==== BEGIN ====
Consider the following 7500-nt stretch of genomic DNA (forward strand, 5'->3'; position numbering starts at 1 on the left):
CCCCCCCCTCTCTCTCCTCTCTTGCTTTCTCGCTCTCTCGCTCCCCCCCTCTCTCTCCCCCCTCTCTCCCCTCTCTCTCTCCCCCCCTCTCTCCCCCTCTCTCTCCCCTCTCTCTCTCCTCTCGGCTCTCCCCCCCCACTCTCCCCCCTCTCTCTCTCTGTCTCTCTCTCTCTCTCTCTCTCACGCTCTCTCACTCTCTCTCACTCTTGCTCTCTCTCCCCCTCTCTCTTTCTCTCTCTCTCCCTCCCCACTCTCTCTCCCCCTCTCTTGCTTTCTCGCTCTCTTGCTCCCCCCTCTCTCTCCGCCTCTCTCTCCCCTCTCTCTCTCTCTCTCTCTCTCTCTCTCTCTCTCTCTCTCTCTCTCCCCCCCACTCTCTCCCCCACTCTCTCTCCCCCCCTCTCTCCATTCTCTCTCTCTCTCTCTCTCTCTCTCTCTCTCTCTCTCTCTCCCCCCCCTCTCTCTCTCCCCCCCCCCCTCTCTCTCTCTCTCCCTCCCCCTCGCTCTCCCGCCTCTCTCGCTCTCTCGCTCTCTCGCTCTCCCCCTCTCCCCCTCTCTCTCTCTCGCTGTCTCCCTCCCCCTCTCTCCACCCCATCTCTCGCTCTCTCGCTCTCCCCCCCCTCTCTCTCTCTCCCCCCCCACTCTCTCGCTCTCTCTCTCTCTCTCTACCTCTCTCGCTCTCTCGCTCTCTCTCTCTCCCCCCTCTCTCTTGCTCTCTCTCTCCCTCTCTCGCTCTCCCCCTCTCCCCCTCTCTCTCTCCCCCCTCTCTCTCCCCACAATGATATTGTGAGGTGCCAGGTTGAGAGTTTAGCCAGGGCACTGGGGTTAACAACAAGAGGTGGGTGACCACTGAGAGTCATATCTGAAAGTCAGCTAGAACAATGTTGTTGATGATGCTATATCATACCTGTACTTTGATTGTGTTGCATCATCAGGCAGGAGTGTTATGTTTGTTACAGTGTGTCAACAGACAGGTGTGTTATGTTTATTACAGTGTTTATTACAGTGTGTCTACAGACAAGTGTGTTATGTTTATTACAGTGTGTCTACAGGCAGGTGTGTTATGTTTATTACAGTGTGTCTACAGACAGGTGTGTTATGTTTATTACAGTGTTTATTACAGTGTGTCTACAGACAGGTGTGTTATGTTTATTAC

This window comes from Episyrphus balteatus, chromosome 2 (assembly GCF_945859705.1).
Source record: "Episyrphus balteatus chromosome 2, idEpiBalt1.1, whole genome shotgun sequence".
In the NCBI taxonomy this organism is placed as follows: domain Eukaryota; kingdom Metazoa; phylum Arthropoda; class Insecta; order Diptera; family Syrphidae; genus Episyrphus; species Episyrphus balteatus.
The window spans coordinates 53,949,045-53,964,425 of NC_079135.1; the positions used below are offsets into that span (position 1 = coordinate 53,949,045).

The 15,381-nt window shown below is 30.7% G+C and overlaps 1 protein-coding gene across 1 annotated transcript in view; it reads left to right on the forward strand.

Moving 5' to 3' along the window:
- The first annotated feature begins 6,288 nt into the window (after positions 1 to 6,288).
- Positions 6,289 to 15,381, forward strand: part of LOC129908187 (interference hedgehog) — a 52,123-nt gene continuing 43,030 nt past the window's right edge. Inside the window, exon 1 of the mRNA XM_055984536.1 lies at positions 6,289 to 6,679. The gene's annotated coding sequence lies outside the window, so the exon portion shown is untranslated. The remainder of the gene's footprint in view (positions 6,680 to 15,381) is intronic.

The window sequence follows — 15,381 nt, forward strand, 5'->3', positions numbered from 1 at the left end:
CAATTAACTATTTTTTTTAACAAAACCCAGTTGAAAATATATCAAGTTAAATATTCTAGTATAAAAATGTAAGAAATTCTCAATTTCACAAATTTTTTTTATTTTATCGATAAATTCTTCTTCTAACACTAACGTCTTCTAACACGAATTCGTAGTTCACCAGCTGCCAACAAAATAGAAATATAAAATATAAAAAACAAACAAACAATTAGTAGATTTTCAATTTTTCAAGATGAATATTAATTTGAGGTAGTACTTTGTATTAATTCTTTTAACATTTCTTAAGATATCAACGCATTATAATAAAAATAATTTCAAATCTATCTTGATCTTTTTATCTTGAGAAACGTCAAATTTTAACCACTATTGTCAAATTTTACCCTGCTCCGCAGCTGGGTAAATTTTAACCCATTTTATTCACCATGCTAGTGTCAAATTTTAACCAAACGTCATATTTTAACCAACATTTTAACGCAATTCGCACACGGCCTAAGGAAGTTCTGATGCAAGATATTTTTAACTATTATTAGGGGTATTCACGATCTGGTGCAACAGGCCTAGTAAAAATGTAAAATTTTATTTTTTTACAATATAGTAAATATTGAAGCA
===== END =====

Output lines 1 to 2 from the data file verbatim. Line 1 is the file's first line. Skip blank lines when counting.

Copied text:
Consider the following 7500-nt stretch of genomic DNA (forward strand, 5'->3'; position numbering starts at 1 on the left):
CCCCCCCCTCTCTCTCCTCTCTTGCTTTCTCGCTCTCTCGCTCCCCCCCTCTCTCTCCCCCCTCTCTCCCCTCTCTCTCTCCCCCCCTCTCTCCCCCTCTCTCTCCCCTCTCTCTCTCCTCTCGGCTCTCCCCCCCCACTCTCCCCCCTCTCTCTCTCTGTCTCTCTCTCTCTCTCTCTCTCACGCTCTCTCACTCTCTCTCACTCTTGCTCTCTCTCCCCCTCTCTCTTTCTCTCTCTCTCCCTCCCCACTCTCTCTCCCCCTCTCTTGCTTTCTCGCTCTCTTGCTCCCCCCTCTCTCTCCGCCTCTCTCTCCCCTCTCTCTCTCTCTCTCTCTCTCTCTCTCTCTCTCTCTCTCTCTCTCCCCCCCACTCTCTCCCCCACTCTCTCTCCCCCCCTCTCTCCATTCTCTCTCTCTCTCTCTCTCTCTCTCTCTCTCTCTCTCTCTCCCCCCCCTCTCTCTCTCCCCCCCCCCCTCTCTCTCTCTCTCCCTCCCCCTCGCTCTCCCGCCTCTCTCGCTCTCTCGCTCTCTCGCTCTCCCCCTCTCCCCCTCTCTCTCTCTCGCTGTCTCCCTCCCCCTCTCTCCACCCCATCTCTCGCTCTCTCGCTCTCCCCCCCCTCTCTCTCTCTCCCCCCCCACTCTCTCGCTCTCTCTCTCTCTCTCTACCTCTCTCGCTCTCTCGCTCTCTCTCTCTCCCCCCTCTCTCTTGCTCTCTCTCTCCCTCTCTCGCTCTCCCCCTCTCCCCCTCTCTCTCTCCCCCCTCTCTCTCCCCACAATGATATTGTGAGGTGCCAGGTTGAGAGTTTAGCCAGGGCACTGGGGTTAACAACAAGAGGTGGGTGACCACTGAGAGTCATATCTGAAAGTCAGCTAGAACAATGTTGTTGATGATGCTATATCATACCTGTACTTTGATTGTGTTGCATCATCAGGCAGGAGTGTTATGTTTGTTACAGTGTGTCAACAGACAGGTGTGTTATGTTTATTACAGTGTTTATTACAGTGTGTCTACAGACAAGTGTGTTATGTTTATTACAGTGTGTCTACAGGCAGGTGTGTTATGTTTATTACAGTGTGTCTACAGACAGGTGTGTTATGTTTATTACAGTGTTTATTACAGTGTGTCTACAGACAGGTGTGTTATGTTTATTAC